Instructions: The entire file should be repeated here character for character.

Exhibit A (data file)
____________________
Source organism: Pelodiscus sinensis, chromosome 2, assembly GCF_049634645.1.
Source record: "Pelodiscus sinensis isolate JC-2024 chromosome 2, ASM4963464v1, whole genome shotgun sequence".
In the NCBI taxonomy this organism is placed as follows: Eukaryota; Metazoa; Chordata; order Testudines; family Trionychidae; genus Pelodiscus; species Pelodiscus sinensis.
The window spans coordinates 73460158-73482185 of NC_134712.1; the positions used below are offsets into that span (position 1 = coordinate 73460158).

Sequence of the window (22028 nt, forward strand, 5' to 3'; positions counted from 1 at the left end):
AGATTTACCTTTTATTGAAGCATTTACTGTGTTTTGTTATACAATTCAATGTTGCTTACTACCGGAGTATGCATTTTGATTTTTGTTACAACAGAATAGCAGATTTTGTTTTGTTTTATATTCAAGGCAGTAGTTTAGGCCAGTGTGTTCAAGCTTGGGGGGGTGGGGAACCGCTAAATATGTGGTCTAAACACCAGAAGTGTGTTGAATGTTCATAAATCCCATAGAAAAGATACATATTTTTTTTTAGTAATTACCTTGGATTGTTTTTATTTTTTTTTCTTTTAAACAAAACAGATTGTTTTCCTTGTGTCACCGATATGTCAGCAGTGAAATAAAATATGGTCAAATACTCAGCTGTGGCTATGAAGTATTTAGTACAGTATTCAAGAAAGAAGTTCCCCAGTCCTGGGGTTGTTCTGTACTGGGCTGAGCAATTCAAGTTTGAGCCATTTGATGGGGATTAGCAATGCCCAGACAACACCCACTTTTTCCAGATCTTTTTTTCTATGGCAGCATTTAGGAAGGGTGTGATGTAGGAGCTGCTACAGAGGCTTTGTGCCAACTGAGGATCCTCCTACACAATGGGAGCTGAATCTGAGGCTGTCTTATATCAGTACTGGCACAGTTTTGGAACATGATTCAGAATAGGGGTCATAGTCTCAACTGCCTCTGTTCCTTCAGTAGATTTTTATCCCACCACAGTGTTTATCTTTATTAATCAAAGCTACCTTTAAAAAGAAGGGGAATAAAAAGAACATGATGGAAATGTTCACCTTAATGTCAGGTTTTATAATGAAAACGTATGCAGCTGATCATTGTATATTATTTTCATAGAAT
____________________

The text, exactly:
Source organism: Pelodiscus sinensis, chromosome 2, assembly GCF_049634645.1.
Source record: "Pelodiscus sinensis isolate JC-2024 chromosome 2, ASM4963464v1, whole genome shotgun sequence".
In the NCBI taxonomy this organism is placed as follows: Eukaryota; Metazoa; Chordata; order Testudines; family Trionychidae; genus Pelodiscus; species Pelodiscus sinensis.
The window spans coordinates 73460158-73482185 of NC_134712.1; the positions used below are offsets into that span (position 1 = coordinate 73460158).

Sequence of the window (22028 nt, forward strand, 5' to 3'; positions counted from 1 at the left end):
AGATTTACCTTTTATTGAAGCATTTACTGTGTTTTGTTATACAATTCAATGTTGCTTACTACCGGAGTATGCATTTTGATTTTTGTTACAACAGAATAGCAGATTTTGTTTTGTTTTATATTCAAGGCAGTAGTTTAGGCCAGTGTGTTCAAGCTTGGGGGGGTGGGGAACCGCTAAATATGTGGTCTAAACACCAGAAGTGTGTTGAATGTTCATAAATCCCATAGAAAAGATACATATTTTTTTTTAGTAATTACCTTGGATTGTTTTTATTTTTTTTTCTTTTAAACAAAACAGATTGTTTTCCTTGTGTCACCGATATGTCAGCAGTGAAATAAAATATGGTCAAATACTCAGCTGTGGCTATGAAGTATTTAGTACAGTATTCAAGAAAGAAGTTCCCCAGTCCTGGGGTTGTTCTGTACTGGGCTGAGCAATTCAAGTTTGAGCCATTTGATGGGGATTAGCAATGCCCAGACAACACCCACTTTTTCCAGATCTTTTTTTCTATGGCAGCATTTAGGAAGGGTGTGATGTAGGAGCTGCTACAGAGGCTTTGTGCCAACTGAGGATCCTCCTACACAATGGGAGCTGAATCTGAGGCTGTCTTATATCAGTACTGGCACAGTTTTGGAACATGATTCAGAATAGGGGTCATAGTCTCAACTGCCTCTGTTCCTTCAGTAGATTTTTATCCCACCACAGTGTTTATCTTTATTAATCAAAGCTACCTTTAAAAAGAAGGGGAATAAAAAGAACATGATGGAAATGTTCACCTTAATGTCAGGTTTTATAATGAAAACGTATGCAGCTGATCATTGTATATTATTTTCATAGAAT